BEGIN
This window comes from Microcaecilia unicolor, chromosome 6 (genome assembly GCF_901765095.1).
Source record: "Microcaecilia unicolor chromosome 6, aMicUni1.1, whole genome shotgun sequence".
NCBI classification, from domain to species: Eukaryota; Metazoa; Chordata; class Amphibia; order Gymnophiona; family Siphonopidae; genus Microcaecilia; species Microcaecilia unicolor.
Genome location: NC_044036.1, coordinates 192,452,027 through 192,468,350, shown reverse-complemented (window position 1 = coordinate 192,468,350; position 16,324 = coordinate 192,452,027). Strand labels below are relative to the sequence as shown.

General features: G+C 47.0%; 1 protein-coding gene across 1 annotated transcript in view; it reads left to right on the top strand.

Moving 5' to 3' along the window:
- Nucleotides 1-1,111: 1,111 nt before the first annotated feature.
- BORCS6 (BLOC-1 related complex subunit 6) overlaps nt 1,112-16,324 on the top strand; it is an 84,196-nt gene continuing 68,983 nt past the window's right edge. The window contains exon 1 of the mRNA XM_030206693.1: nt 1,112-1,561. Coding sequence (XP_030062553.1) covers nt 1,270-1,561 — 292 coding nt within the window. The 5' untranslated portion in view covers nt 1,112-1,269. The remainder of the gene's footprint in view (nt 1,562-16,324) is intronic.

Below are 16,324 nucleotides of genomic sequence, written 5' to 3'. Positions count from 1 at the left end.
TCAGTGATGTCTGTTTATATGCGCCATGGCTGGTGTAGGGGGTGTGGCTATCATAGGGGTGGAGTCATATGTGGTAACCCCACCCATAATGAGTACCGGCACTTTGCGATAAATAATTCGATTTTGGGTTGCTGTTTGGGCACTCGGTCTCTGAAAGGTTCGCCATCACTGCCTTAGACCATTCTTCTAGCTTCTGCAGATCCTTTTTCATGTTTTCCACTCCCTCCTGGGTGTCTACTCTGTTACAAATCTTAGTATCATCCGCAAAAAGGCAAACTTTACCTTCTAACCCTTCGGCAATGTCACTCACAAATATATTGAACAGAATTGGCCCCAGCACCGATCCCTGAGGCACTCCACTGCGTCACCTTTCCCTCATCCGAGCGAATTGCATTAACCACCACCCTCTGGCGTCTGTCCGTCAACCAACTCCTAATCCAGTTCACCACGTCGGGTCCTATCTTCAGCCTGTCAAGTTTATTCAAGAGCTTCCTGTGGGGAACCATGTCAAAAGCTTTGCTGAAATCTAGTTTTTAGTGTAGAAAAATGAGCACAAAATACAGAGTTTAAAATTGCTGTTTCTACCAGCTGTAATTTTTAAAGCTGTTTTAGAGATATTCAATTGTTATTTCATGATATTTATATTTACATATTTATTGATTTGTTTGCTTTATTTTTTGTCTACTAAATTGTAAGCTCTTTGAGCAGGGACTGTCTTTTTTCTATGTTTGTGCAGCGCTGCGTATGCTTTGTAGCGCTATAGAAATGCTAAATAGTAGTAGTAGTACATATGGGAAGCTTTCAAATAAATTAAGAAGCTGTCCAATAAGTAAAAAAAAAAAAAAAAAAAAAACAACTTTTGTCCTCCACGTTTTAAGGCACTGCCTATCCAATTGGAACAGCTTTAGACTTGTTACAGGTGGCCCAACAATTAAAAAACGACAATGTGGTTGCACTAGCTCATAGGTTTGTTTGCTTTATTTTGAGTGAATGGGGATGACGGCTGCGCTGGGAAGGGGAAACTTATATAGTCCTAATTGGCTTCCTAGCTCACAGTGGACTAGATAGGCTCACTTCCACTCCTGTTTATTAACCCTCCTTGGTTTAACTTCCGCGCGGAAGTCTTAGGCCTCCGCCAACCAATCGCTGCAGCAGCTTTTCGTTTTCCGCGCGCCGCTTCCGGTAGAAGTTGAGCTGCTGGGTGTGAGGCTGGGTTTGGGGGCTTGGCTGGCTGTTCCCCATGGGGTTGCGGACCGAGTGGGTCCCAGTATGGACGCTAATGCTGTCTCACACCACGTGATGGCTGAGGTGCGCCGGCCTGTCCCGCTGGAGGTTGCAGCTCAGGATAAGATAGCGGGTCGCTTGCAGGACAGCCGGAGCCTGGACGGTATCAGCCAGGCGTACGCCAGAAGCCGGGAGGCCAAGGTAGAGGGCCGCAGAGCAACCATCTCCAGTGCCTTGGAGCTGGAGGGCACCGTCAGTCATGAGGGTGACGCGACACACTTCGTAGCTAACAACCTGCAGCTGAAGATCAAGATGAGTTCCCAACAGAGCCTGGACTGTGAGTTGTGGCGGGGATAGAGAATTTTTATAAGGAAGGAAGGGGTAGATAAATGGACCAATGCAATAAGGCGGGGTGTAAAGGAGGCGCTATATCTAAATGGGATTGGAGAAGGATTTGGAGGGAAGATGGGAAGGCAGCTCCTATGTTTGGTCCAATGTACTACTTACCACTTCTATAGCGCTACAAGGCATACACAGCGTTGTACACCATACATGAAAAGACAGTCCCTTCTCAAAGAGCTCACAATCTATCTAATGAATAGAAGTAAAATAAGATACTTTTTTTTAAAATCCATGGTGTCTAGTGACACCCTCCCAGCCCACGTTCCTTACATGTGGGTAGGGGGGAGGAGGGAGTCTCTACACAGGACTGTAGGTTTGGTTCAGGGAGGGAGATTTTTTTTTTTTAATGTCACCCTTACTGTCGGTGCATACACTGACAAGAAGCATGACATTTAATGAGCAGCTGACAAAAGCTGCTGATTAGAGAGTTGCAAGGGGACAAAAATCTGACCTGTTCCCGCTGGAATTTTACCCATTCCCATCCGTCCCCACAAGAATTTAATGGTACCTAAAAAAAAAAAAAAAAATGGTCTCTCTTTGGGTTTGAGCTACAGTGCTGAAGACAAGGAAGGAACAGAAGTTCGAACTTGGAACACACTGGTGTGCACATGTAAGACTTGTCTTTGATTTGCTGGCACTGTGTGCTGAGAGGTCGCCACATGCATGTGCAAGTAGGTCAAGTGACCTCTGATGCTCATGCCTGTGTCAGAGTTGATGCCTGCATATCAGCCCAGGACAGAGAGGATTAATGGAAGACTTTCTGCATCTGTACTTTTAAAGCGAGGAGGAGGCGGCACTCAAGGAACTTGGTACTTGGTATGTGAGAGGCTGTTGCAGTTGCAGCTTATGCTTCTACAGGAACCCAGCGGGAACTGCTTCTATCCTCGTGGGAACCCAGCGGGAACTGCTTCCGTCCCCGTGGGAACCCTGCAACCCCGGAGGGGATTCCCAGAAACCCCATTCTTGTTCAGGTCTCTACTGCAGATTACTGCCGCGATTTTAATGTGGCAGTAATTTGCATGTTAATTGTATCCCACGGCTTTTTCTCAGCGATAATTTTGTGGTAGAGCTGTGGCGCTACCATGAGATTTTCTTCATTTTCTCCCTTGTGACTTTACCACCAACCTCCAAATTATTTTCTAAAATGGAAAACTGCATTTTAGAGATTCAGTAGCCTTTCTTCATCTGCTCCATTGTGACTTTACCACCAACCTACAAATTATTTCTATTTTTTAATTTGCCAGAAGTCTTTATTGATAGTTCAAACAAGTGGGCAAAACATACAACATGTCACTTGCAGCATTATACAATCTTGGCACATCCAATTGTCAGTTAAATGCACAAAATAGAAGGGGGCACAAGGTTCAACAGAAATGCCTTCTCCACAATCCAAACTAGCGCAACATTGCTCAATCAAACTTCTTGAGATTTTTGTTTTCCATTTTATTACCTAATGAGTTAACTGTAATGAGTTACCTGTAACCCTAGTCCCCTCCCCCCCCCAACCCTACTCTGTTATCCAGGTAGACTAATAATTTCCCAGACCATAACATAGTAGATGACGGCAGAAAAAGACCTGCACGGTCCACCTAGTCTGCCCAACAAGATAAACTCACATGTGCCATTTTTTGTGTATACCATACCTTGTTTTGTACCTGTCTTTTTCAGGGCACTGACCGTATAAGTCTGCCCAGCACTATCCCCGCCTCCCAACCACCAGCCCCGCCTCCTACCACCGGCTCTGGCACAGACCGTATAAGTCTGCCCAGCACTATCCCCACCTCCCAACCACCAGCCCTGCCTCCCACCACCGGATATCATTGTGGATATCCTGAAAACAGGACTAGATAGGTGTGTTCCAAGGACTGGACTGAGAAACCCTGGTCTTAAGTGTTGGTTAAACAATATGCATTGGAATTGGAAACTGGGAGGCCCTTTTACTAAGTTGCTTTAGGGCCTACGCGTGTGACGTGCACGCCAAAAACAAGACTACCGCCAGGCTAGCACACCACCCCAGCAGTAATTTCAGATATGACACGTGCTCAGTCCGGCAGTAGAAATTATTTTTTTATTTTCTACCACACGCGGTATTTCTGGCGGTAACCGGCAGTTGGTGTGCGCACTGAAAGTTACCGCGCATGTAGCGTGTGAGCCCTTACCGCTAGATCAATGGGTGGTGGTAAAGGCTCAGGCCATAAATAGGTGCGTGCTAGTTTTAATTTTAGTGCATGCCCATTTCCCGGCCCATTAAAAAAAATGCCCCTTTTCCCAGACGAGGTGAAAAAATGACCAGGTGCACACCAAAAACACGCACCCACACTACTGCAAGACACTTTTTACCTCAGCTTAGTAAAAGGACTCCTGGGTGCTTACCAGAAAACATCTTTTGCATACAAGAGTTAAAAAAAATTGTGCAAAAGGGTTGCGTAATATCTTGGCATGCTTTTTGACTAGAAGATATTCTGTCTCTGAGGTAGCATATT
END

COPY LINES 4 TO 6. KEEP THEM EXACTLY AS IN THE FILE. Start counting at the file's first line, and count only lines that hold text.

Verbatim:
Genome location: NC_044036.1, coordinates 192,452,027 through 192,468,350, shown reverse-complemented (window position 1 = coordinate 192,468,350; position 16,324 = coordinate 192,452,027). Strand labels below are relative to the sequence as shown.

General features: G+C 47.0%; 1 protein-coding gene across 1 annotated transcript in view; it reads left to right on the top strand.

Moving 5' to 3' along the window: